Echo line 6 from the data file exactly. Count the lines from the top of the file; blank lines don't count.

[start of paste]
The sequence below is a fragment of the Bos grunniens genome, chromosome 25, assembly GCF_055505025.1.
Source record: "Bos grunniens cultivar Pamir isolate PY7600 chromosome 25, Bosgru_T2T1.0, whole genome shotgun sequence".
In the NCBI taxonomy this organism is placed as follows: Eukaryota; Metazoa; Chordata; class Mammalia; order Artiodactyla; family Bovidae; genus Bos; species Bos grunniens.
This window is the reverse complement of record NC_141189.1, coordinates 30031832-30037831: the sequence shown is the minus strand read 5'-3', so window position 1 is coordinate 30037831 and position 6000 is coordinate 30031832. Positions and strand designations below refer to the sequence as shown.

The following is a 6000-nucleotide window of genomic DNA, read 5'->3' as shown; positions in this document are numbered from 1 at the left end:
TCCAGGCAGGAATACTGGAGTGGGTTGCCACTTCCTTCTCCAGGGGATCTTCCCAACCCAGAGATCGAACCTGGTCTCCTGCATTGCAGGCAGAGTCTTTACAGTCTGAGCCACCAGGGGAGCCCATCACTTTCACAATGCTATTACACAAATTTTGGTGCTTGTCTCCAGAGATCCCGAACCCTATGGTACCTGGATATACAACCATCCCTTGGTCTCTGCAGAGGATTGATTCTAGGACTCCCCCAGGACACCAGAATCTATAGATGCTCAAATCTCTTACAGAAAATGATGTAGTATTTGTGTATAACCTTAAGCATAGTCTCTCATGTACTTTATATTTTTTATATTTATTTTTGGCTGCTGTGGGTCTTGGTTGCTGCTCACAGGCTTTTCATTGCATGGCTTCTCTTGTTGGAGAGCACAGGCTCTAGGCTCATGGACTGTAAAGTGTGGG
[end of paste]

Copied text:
TCCAGGCAGGAATACTGGAGTGGGTTGCCACTTCCTTCTCCAGGGGATCTTCCCAACCCAGAGATCGAACCTGGTCTCCTGCATTGCAGGCAGAGTCTTTACAGTCTGAGCCACCAGGGGAGCCCATCACTTTCACAATGCTATTACACAAATTTTGGTGCTTGTCTCCAGAGATCCCGAACCCTATGGTACCTGGATATACAACCATCCCTTGGTCTCTGCAGAGGATTGATTCTAGGACTCCCCCAGGACACCAGAATCTATAGATGCTCAAATCTCTTACAGAAAATGATGTAGTATTTGTGTATAACCTTAAGCATAGTCTCTCATGTACTTTATATTTTTTATATTTATTTTTGGCTGCTGTGGGTCTTGGTTGCTGCTCACAGGCTTTTCATTGCATGGCTTCTCTTGTTGGAGAGCACAGGCTCTAGGCTCATGGACTGTAAAGTGTGGG